In 2007, the British government was the first to declare its support for the vision and steps initiative.  Since then, a number of leaders and governments have voiced their support, including Russia. 

In September 2009, the United Nations Security Council approved a resolution endorsed by all five permanent members (the United States, Russia, Britain, France and China) affirming many of the steps towards and the vision of a world without nuclear weapons.

4.  If achievement of the vision of a world free of nuclear weapons has been unobtainable for over 50 years, why do you think it should or can be achieved now?

The vision remains essential, but it must be achieved through practical steps. The Nuclear Security Project operates on this principle: without the bold vision, the actions will not be perceived as fair or urgent; and without the actions, the vision will not be perceived as realistic or possible.

5.   At a time when North Korea and Iran are advancing their nuclear programs, is this the right time to be advocating a vision to eliminate nuclear weapons?  Why should we believe there is any relationship between what the United States and Russia do with their nuclear weapons stockpiles and the actions of North Korea or Iran?

The vision remains essential, but it must be achieved through practical steps. The Nuclear Security Project operates on this principle: without the bold vision, the actions will not be perceived as fair or urgent; and without the actions, the vision will not be perceived as realistic or possible.

6. Given that terrorists are likely to pursue their nuclear ambitions regardless of what happens with the arsenals of existing nuclear powers, why does it make sense to work towards the abolition of nuclear weapons in states that have them? Why would we be safer if terrorists were the only ones with nuclear weapons?

The strategy outlined in the film will greatly strengthen barriers against a terrorist group acquiring nuclear materials or a nuclear weapon. Reducing nuclear inventories, eliminating tactical nuclear arms, and securing nuclear weapons and nuclear materials will result in fewer weapons for terrorists to get their hands on and better security around those remaining weapons and materials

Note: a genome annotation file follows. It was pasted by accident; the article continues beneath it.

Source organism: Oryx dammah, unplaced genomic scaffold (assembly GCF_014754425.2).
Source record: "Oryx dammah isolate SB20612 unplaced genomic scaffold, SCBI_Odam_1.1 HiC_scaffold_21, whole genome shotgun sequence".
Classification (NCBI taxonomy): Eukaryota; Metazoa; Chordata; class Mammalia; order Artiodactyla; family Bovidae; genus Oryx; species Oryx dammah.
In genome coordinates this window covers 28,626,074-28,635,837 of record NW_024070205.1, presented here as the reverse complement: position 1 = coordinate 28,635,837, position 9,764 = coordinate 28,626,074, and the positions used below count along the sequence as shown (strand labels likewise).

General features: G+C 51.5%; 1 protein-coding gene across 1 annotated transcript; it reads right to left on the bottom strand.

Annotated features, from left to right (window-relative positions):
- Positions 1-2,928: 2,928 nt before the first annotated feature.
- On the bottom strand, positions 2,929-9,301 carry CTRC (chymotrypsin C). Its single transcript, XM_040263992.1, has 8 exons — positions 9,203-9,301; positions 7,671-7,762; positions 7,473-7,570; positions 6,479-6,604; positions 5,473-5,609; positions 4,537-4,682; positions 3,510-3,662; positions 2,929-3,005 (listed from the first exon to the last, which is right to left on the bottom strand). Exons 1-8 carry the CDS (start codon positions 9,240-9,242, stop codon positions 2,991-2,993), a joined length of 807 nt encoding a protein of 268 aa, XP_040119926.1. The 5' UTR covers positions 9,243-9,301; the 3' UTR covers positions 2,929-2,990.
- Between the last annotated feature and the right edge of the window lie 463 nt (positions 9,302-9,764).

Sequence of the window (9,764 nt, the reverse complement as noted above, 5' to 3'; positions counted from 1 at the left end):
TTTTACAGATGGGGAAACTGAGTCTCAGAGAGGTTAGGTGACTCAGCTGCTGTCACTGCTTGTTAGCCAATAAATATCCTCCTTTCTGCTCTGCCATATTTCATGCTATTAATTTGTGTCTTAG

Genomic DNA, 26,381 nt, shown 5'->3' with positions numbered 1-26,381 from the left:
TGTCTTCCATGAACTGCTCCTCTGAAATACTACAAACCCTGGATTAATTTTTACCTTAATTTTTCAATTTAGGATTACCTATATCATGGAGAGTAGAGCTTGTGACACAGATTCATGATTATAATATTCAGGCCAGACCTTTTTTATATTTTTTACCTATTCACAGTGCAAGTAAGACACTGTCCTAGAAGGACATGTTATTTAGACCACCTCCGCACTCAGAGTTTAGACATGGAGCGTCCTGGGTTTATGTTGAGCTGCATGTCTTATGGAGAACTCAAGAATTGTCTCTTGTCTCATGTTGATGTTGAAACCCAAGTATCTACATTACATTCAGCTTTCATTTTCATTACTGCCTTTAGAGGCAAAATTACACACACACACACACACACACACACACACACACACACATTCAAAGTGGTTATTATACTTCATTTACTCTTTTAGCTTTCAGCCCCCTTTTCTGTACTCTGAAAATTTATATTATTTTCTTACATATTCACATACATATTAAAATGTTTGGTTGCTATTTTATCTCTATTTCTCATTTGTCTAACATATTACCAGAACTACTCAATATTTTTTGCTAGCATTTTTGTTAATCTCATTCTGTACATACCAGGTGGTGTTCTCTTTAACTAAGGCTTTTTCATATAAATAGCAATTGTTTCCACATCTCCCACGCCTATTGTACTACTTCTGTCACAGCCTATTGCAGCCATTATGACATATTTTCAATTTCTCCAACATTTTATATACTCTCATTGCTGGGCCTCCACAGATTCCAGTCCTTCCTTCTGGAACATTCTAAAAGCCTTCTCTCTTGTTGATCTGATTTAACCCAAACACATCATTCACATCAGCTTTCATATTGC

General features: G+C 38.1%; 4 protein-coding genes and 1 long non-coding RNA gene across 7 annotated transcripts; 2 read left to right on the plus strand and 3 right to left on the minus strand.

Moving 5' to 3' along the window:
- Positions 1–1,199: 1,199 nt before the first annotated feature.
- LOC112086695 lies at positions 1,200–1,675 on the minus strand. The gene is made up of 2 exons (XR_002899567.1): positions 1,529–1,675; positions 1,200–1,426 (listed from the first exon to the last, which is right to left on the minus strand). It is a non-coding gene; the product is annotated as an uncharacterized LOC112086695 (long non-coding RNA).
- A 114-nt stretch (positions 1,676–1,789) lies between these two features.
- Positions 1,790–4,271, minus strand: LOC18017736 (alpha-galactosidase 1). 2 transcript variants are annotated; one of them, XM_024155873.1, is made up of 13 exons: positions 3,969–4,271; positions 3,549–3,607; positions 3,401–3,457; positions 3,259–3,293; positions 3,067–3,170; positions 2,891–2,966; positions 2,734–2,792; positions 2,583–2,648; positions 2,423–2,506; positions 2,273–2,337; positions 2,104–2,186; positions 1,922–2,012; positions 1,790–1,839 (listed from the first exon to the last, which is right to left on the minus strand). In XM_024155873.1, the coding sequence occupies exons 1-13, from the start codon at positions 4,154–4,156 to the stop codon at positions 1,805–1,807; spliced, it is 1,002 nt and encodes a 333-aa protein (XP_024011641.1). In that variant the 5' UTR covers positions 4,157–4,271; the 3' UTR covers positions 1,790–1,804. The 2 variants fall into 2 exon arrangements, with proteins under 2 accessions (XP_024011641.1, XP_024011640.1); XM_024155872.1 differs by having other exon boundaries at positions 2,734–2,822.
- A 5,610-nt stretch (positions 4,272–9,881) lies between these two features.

Getting control of the uranium enrichment process and halting the production of fissile material for bombs also will reduce the stockpile of nuclear materials globally, reducing the risk that a terrorist group could ever get access to nuclear material for making a bomb.

Alternatively, if we continue down the path we are on now – that is, more nations with more nuclear weapons and more nuclear material around the globe – terrorists are much more likely to succeed in acquiring and using a nuclear bomb.

7. What has been done to reduce nuclear dangers?

Important progress has been made. For example:

    • For more than ten years, the U.S. and Russia have been working together to recycle weapons-grade uranium from 10,000 dismantled Russian nuclear warheads into fuel used by U.S. power plants to produce electricity.
    • Ninety percent of Russian navy sites with nuclear materials have undergone cooperative security upgrades
    • Thousands of nuclear weapons experts are now gainfully employed in peaceful enterprises, reducing the risk that they would sell their knowledge to a rogue nation or terrorist organization.

8. What can citizens do to support this effort?